Nominated for: In Competition Feature Films

Hortensia is an Argentinian film full of charm, quirkiness, and is somewhat confusing. Let this not deter you, as the eponymous character Hortensia is played by Camila Romagnolo, whose comedic timing is perfect and irreplaceable. Romagnolo is also joined by a superb cast, all of whom are so fit for their roles you would think their parts were written for them. One of the first scenes establishes her father’s death by electrocution – from their fridge – by having a local man who wants embalming done asking Hortensia whether he is free. Simply stating his death, the man responds that it was a shame as ‘he was the only one who could do the job’. Nodding solemnly, Hortensia later leads us back to her home in which her father’s outline is traced in chalk on the kitchen floor. From the off, then, we know what we are in for.

The house is filled with embalmed animals and this only adds to the strange atmosphere of the film. At a party scene in the beginning a bunch of nameless people are dancing all in time to the music, all with hilariously deadpan faces. Another weird but funny scene involves Hortensia dreaming about her dead father encountering a deer’s head which has a cigarette still smoking in its mouth. There’s something almost Murakami-ish in this sequence, and it is funny because of its ridiculousness and its absolute refusal to acknowledge this fact.

“almost Murakami-ish… and funny because of its ridiculousness”

What holds the film together – and is much needed – is two goals that Hortensia made for herself when she was a young girl. They are: 1 – to go out with a man who is blonde like her father, and 2 – to design the most beautiful shoe in the world. Despite meeting her perfect man early on, the adorable Ismael (Agustin Scalise), she goes in search of a blonde man to meet her very specific requirements. Finding Marcos (David Szechtman), ‘have you always been blond?’, we proceed to have a very funny pre-sex (we assume) scene where she tells him to take off his shoes, and he asks why, ultimately losing a sock. Throughout the film are these offbeat moments that leads us through the story without really questioning why. In a later scene where Hortensia is eating dinner at Marcos’ parent’s house, she leaves abruptly causing his mother to say ‘was it too salty?’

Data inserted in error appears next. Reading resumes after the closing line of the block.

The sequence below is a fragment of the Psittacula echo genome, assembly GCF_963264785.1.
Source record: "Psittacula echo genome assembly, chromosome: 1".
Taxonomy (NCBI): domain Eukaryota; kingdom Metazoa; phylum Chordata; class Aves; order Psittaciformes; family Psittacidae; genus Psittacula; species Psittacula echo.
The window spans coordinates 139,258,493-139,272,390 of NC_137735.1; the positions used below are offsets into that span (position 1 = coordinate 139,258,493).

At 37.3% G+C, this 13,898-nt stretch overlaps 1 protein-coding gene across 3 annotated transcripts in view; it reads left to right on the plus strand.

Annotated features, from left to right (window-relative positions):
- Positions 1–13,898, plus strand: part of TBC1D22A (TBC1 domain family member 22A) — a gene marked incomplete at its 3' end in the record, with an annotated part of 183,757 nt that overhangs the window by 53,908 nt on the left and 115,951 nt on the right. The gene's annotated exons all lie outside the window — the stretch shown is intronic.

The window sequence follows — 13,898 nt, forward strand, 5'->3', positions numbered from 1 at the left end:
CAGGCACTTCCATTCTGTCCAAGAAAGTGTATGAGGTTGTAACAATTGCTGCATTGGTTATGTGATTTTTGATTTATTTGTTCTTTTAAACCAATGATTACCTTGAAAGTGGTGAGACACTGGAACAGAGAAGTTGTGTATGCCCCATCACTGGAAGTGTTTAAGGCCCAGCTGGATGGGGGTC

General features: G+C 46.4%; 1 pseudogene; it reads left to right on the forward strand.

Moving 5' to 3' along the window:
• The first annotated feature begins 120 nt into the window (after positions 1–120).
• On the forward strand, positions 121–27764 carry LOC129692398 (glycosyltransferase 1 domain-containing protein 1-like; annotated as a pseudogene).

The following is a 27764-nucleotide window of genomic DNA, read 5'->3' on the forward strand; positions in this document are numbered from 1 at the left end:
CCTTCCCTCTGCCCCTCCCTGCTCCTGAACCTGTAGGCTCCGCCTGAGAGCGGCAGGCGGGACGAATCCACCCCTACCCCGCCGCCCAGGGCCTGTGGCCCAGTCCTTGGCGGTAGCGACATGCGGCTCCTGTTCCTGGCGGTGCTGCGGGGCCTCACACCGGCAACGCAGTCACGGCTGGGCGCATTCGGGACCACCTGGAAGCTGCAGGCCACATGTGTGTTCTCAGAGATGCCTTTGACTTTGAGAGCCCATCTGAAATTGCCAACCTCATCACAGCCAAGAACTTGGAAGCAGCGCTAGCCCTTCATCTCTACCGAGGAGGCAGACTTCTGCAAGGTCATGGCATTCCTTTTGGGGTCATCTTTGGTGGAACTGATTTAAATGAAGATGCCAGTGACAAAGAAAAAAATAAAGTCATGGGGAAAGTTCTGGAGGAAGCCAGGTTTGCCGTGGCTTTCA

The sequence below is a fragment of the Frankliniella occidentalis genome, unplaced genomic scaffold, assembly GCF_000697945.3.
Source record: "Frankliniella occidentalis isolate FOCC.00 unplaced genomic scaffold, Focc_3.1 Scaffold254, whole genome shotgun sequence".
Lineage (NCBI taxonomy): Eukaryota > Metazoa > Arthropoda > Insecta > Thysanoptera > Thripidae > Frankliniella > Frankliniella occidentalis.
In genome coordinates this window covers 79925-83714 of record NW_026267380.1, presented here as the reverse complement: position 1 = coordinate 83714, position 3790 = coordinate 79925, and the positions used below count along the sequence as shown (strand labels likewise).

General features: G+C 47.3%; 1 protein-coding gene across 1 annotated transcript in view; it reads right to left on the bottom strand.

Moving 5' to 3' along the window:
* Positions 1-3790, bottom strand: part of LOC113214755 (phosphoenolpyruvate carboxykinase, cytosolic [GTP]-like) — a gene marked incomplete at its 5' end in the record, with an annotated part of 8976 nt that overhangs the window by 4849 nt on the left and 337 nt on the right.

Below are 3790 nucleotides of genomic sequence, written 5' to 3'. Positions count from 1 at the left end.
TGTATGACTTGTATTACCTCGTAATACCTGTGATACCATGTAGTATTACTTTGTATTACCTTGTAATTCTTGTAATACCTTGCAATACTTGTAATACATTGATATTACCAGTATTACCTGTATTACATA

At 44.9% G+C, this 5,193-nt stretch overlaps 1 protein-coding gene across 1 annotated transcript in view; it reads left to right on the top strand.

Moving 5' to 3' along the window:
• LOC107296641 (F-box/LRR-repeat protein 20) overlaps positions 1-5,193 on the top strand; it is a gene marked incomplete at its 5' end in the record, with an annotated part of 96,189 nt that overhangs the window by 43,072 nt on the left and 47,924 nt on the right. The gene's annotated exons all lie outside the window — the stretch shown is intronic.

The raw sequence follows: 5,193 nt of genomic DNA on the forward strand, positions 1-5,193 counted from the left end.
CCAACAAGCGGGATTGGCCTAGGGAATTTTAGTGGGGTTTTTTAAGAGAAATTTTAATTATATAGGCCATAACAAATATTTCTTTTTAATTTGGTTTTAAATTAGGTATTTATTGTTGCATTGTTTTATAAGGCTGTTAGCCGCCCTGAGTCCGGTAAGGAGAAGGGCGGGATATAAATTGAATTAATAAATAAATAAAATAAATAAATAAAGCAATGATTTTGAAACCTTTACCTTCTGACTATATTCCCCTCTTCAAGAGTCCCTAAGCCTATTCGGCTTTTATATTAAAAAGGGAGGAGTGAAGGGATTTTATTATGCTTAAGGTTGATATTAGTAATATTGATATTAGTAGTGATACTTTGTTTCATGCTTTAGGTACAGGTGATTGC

The film is ultimately a collection of these scenes, which are indescribably funny and perplexing. We move from scene to scene with absolutely no expectation as to what will come next, but sure that it will be quirkier than the last. The cast is exceptional at creating a deadpan humour that the film would be impossible without. Hortensia is visually interesting also, matching well with the comedy of it, and in particular the last scene is really quite stunning. Ultimately Hortensia can be best likened to Amelie – idiosyncratic, fun, and leaves you not entirely sure what you’re watching. All of this in the best possible way, Hortensia is definitely worth seeing as the awkward moments of comedic genius are perfectly executed.


Image: Diego Lublinsky & Álvaro Urtizberea

Clare is the founder and Editor-in-Chief of The Panoptic. Clare is, unfortunately, enthralled by politics and TV alike - perhaps due to their current similarities.

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